Mayweather vs. Canelo Showtime All Access: Best Moments from Episode 1
Stop us if you’ve heard this before.
Floyd Mayweather Jr. is preparing for a big-money fight in Las Vegas. His Latino opponent is younger, stronger and surrounded by a cadre of supporters with a litany of reasons why their man will be the one to knock the cocky “Money”—now 36 years old—from the ranks of the unbeaten.
Four months ago, the challenger’s name was Robert “The Ghost” Guerrero, and from the instant the Showtime All Access cameras focused on him and his entourage, there was nary a glint of doubt within those ranks that the former two-division champ was up to the upset task.
Problem was, not so many other people believed it. And they were ultimately proven right when Mayweather won a unanimous May 4 decision—taking nine of 12 rounds on all three scorecards.
Four months hence, the next in line is Saul “Canelo” Alvarez, and, while he shares the Latino heritage with Guerrero as well as the edges in youth and strength over Mayweather, the feeling that he’ll give the incumbent pound-for-pound king a push on Sept. 14 seems far more prevalent.
While Mayweather was anywhere from a 6-to-1 to a 9-to-1 favorite to handle the smaller, less-polished Guerrero, he’s a much less-certain 2.8-to-1 pick to deny Alvarez—who turned 23 years old in July—a 43rd victory in his 44th fight since turning pro as a 15-year-old in 2005.
It’s a view—albeit an admittedly partisan one—shared by Oscar De La Hoya, Alvarez’s promoter and a longtime Mayweather rival dating back to their 2007 fight (won by Mayweather via split decision) that set a pay-per-view record with 2.4 million buys.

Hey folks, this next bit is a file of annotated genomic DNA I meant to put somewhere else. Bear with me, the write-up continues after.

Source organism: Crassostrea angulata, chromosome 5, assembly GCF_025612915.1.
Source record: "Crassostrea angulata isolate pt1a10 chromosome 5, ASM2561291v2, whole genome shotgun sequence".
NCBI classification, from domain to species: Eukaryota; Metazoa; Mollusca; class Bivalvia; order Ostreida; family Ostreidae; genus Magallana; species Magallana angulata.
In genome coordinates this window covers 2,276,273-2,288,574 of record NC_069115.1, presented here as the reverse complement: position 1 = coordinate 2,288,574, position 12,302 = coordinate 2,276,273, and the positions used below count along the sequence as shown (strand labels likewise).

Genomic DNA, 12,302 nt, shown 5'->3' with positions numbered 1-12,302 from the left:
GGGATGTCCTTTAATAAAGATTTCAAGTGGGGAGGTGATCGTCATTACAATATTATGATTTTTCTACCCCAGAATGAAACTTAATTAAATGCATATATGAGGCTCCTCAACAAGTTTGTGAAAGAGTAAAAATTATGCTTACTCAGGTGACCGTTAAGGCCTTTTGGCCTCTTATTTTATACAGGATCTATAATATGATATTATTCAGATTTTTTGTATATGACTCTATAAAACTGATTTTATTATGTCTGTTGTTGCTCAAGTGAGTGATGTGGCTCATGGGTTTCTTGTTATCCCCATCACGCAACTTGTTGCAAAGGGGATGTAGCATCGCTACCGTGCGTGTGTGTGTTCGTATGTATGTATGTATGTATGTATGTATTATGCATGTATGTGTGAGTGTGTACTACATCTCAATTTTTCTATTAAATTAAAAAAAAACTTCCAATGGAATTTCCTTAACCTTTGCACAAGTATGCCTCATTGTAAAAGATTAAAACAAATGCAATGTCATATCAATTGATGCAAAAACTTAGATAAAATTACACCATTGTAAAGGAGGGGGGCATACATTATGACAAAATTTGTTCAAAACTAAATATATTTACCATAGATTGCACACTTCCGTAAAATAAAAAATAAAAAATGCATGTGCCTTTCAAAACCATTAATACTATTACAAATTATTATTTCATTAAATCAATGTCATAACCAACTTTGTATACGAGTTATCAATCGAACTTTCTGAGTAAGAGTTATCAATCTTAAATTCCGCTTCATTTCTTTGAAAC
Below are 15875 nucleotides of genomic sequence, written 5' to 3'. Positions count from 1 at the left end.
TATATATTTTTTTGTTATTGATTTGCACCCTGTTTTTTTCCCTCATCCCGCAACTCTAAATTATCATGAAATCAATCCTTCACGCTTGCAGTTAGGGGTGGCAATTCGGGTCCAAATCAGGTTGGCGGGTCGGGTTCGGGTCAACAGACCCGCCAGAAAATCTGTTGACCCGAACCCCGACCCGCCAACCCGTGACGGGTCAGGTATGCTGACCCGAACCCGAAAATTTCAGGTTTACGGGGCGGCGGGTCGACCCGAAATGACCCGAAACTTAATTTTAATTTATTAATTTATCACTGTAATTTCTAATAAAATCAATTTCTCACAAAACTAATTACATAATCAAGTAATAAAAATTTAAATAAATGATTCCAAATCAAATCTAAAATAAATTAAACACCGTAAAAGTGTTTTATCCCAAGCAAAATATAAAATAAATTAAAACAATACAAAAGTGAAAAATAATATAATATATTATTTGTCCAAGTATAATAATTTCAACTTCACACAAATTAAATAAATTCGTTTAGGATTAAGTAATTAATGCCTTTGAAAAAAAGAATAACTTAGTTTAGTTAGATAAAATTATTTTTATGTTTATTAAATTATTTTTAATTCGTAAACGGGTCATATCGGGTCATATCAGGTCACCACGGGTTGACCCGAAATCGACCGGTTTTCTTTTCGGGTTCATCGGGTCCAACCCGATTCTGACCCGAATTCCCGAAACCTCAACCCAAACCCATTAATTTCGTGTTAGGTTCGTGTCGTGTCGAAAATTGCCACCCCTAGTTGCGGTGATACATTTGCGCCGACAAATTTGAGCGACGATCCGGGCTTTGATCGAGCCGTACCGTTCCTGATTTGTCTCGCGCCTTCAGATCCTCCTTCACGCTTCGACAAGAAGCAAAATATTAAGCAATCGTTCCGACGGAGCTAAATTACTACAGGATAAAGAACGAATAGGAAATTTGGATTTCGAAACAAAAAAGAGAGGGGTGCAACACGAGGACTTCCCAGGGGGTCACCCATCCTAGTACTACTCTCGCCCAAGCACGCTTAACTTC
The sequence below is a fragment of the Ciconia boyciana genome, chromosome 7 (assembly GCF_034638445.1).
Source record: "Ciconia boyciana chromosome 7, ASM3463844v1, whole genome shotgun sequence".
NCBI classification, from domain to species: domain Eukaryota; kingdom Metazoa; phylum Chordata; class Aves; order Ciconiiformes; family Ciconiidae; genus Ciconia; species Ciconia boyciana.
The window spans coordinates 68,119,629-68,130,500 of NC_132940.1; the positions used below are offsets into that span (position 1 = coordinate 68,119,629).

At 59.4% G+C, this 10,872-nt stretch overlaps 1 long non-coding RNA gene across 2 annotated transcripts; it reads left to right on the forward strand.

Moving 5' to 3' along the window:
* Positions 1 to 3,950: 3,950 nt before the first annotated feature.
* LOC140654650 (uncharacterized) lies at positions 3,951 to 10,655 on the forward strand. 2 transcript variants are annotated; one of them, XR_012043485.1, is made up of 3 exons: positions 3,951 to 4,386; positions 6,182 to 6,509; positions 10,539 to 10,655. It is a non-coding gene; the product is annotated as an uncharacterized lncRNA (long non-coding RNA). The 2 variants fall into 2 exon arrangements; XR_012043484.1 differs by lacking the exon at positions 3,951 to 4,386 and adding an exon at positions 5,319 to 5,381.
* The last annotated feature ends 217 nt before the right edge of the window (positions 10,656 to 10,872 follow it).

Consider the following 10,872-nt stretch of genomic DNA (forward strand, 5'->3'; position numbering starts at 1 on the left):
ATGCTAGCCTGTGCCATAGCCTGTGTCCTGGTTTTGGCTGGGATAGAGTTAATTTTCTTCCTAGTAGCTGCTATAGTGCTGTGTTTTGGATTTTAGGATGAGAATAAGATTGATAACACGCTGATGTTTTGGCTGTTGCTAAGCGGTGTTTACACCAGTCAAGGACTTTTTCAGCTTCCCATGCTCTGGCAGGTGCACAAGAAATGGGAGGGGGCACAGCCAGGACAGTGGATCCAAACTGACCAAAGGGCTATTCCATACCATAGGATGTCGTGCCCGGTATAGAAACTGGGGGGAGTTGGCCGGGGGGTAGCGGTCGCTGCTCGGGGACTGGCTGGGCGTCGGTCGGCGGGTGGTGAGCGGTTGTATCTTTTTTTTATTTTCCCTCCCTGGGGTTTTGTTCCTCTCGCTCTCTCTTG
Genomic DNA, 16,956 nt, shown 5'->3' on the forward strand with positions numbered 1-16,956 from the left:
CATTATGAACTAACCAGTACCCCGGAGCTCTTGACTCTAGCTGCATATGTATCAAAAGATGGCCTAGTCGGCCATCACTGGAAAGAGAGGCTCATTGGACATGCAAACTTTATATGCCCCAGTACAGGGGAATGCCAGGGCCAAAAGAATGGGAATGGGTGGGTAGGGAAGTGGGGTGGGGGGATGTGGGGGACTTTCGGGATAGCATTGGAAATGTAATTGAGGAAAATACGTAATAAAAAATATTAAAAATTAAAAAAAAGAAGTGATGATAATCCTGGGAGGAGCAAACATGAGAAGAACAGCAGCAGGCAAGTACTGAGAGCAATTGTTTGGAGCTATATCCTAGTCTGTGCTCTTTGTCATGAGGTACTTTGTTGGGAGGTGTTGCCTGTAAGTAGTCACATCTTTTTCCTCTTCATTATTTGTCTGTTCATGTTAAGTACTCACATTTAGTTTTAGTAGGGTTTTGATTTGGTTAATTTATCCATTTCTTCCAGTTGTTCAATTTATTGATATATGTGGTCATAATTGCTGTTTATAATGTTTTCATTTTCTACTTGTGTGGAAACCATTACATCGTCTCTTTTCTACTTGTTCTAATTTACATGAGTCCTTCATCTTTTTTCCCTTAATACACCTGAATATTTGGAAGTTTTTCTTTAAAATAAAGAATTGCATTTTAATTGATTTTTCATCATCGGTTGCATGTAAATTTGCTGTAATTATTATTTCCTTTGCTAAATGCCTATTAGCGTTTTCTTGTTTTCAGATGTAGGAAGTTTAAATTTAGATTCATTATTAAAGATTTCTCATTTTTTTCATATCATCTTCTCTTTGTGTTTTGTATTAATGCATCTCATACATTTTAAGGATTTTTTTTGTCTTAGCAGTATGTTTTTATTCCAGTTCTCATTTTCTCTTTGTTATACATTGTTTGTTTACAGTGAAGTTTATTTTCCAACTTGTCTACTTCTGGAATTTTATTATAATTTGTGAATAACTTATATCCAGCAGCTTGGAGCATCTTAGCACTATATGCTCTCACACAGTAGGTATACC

“I respect that (Mayweather has) beaten everybody and that he still has that 0 on his record,” De La Hoya said. “But one thing that Mayweather has to understand is that my fighter is going to kick your ass.”
Still Feuding After All These Years
Though De La Hoya has since retired to the world of full-time promoting and the two men have worked together on several fights in the six years since they went head to head, it’s clear that the man known as the “Golden Boy” still has some excess venom when it comes to Mayweather.
The two were frostily cordial throughout the 10-city press tour to promote the fight in late June and early July, though lingering tensions clearly manifested themselves on the final stop in Los Angeles.
Mayweather and business partner Leonard Ellerbe reacted with visible amusement when De La Hoya introduced Alvarez—who’s had seven title fights as a pro—as “boxing’s biggest star,” and Mayweather upped the ante in his subsequent remarks, suggesting that he’s the rightful owner of the Golden Boy nickname because, “I done beat everybody on your whole crew.”
“Canelo is such a big star, but he’s never been on pay-per-view unless he was on my undercard,” Mayweather said. He then continued in a mock worshipping voice, as a grimacing De La Hoya sat one chair away, “But he’s such a big star. He’s such a big star, Oscar.”
Fighting Father Time